A Canberra man who admitted running over a police officer and leaving him for dead has been sentenced to four years and nine months imprisonment.
It was Stephen John McCracken’s 31st birthday when he found out how long he’d spend behind bars for his crimes, which occurred on 30 August 2021.
Cooma senior constable Jason Farrell was left with a traumatic brain injury, fractured skull and fractured ribs after he tried to arrest McCracken’s co-accused Jaiden Dale Gardner, who currently has warrants out for his arrest.
While Snr Const Farrell was not in Queanbeyan District Court on Thursday (8 September), he was listening via audio link.
The Crown prosecutor Nerissa Keay read his victim impact statement to the courtroom, which contained several of Snr Const Farrell’s supporters.
It detailed how Snr Const Farrell was at home on his dinner break celebrating his oldest daughter’s birthday when he received a call about a stolen car that had been spotted at Nimmitabel. He and his partner came across the stolen Landcruiser and tried to chase it down the highway.
A short time later they saw the Landcruiser parked on the side of the road. The police officers pulled over and got out of their vehicle.
“I have no recollection of what happened after this,” Snr Const Farrell’s statement said.
His next memory was waking up in Canberra Hospital on 8 September 2021. His wife had been told by nurses he “wouldn’t survive the night” but she couldn’t be with him because of COVID restrictions at the time.
Snr Const Farrell detailed how his youngest daughter now suffered from nightmares that he was being run over, and his youngest son was often “uncontrollably upset”.
As a result of his hospital stay, doctors discovered cancer on his thyroid, which he has since had treatment for and is now cancer-free.
“I guess every cloud has a silver lining,” he wrote.
Snr Const Farrell’s family had suffered a “large financial loss” due to his inability to return to full time duties, and he now couldn’t be promoted because of his injuries.
He said he was angry someone could “leave me for dead” without helping or reporting what happened, and that McCracken would be able to function in society.
“I will carry this brain injury with me for the rest of my life,” Snr Const Farrell wrote.
However, he was happy he was the one hit, and not another police officer or innocent person.
“I’m glad it was me,” he said.
McCracken’s defence lawyer Duncan Berents said while it was accepted the offences were serious and there was a “high degree of moral culpability”, he argued the offending had occurred over a “relatively short space and relatively short time”.
He pointed to a psychological report which said McCracken had adjustment disorder with anxiety and depression at the time of his offending, and his moral culpability could be reduced because of McCracken’s addition to drugs and “unfortunate upbringing”.
Mr Berents also said McCracken was clearly remorseful, and his actions reflected that, as he had undertaken a 12-week drug rehabilitation program while in custody.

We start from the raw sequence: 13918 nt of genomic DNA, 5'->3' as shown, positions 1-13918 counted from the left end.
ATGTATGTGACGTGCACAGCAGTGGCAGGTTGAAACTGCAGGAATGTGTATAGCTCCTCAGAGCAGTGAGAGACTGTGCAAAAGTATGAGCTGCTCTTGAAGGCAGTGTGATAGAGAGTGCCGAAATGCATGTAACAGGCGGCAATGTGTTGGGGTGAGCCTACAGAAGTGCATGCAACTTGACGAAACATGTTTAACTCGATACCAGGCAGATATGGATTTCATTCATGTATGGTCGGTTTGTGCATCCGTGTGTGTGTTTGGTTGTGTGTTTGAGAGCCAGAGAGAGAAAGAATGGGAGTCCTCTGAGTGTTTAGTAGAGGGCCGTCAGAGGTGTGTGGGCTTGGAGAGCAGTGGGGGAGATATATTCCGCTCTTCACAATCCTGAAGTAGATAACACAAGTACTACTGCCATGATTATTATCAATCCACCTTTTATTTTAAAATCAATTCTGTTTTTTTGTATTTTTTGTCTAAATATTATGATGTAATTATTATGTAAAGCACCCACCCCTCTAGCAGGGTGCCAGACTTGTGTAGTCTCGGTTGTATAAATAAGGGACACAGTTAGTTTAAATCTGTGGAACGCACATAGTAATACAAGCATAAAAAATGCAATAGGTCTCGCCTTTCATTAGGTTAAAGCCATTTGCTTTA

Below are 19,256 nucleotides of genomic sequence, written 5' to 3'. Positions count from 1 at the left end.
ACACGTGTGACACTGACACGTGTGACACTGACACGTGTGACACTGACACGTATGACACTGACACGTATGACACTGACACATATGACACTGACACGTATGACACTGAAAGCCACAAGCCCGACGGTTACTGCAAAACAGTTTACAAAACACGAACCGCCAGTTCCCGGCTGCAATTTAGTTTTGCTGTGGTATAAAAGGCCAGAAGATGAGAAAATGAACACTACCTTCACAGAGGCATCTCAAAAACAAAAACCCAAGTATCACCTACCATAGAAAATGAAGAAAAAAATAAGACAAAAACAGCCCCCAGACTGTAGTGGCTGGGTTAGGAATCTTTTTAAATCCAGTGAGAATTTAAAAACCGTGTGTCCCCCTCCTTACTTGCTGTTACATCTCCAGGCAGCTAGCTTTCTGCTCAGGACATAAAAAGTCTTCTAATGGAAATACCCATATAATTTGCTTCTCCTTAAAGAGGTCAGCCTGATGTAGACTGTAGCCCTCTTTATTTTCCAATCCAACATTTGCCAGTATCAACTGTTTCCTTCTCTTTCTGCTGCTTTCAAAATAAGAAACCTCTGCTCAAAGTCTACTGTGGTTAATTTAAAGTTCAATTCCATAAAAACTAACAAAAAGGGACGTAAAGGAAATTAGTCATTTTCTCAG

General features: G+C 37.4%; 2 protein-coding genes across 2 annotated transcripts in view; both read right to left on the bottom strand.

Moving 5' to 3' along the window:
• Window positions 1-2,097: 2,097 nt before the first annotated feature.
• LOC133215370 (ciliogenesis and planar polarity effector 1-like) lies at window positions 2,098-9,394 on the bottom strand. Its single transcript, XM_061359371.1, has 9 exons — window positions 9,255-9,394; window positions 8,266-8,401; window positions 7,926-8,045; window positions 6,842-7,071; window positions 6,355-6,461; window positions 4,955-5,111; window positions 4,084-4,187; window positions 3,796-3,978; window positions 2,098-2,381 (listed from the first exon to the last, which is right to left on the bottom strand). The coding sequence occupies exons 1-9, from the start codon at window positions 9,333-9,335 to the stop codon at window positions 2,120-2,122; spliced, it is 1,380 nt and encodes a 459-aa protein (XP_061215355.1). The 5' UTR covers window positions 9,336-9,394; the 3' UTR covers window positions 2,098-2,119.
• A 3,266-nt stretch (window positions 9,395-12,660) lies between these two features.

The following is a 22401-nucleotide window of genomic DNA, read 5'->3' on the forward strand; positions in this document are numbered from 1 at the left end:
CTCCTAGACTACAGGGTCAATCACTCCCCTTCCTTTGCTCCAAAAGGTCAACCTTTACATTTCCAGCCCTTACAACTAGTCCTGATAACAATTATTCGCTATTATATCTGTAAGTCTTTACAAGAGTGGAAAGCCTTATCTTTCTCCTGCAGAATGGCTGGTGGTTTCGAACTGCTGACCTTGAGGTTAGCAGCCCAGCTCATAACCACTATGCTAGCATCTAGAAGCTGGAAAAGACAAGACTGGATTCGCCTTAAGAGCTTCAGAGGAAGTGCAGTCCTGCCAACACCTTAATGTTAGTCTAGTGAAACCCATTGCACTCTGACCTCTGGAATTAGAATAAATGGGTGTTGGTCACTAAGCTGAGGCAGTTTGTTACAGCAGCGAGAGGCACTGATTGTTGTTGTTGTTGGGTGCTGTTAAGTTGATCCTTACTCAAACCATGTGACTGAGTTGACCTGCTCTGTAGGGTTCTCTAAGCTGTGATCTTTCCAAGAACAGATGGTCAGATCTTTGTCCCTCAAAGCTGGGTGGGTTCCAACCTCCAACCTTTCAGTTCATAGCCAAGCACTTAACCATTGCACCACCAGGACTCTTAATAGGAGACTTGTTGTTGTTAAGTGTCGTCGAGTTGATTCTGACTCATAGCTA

“His actions speak louder for his contrition and insight,” he said.
Mr Berents also argued for a shorter prison sentence as McCracken was in danger of becoming “institutionalised” and his prospects of rehabilitation depended on “structure rehabilitation” upon his release.
“This is a person who has spent a significant period in institutions and has struggled upon release,” he said.
In response, Crown prosecutor Keay described McCracken’s offending as “significantly serious”, as Snr Const Farrell was on the bonnet of the car for about 30 metres before he fell face-down on the road.
She said McCracken’s disadvantaged background, drug addition and prior stints in prison showed he “clearly struggled to adjust to lawful community life”.
Ms Keay took issue with what she described as McCracken’s “second-hand expressions” of remorse and that while he might not be “professing the same love of methamphetamine” as he had in the past, he hadn’t made significant enough steps towards change.
In handing down her sentence, Judge Nicole Noman said while McCracken’s offending couldn’t be proven as deliberate, it was “highly reckless”.
She didn’t accept McCracken’s reasons he didn’t stop because he was high on meth and was “shocked” in the first instance.
“The victim was a police officer acting in the execution of his duty, and this is a significant factor,” Judge Noman said.
“Police officers are not heroes by virtue of their job … [but] he had every right to be protected from criminal conduct.”
She judged McCracken’s prospects of rehabilitation without support as “currently poor” and did “not determine him to be institutionalised”.
“There is a clear concern about protection of the community … no sentence other than full-time imprisonment is appropriate,” Judge Noman said.
She also said she felt his mental health issues did not impact on his offending, and that he “well knew what he was doing”.
When handing down her sentence, Judge Noman warned McCracken that he was at a crossroads with deciding his future.
“You are at a point in your life … it’s time to choose the right path,” she said.
“Ultimately it’s a matter for you … if you want to turn your life around.”
McCracken received four years and nine months with a non-parole period of three years and three months. With time served, he will be eligible for parole on 21 April 2025.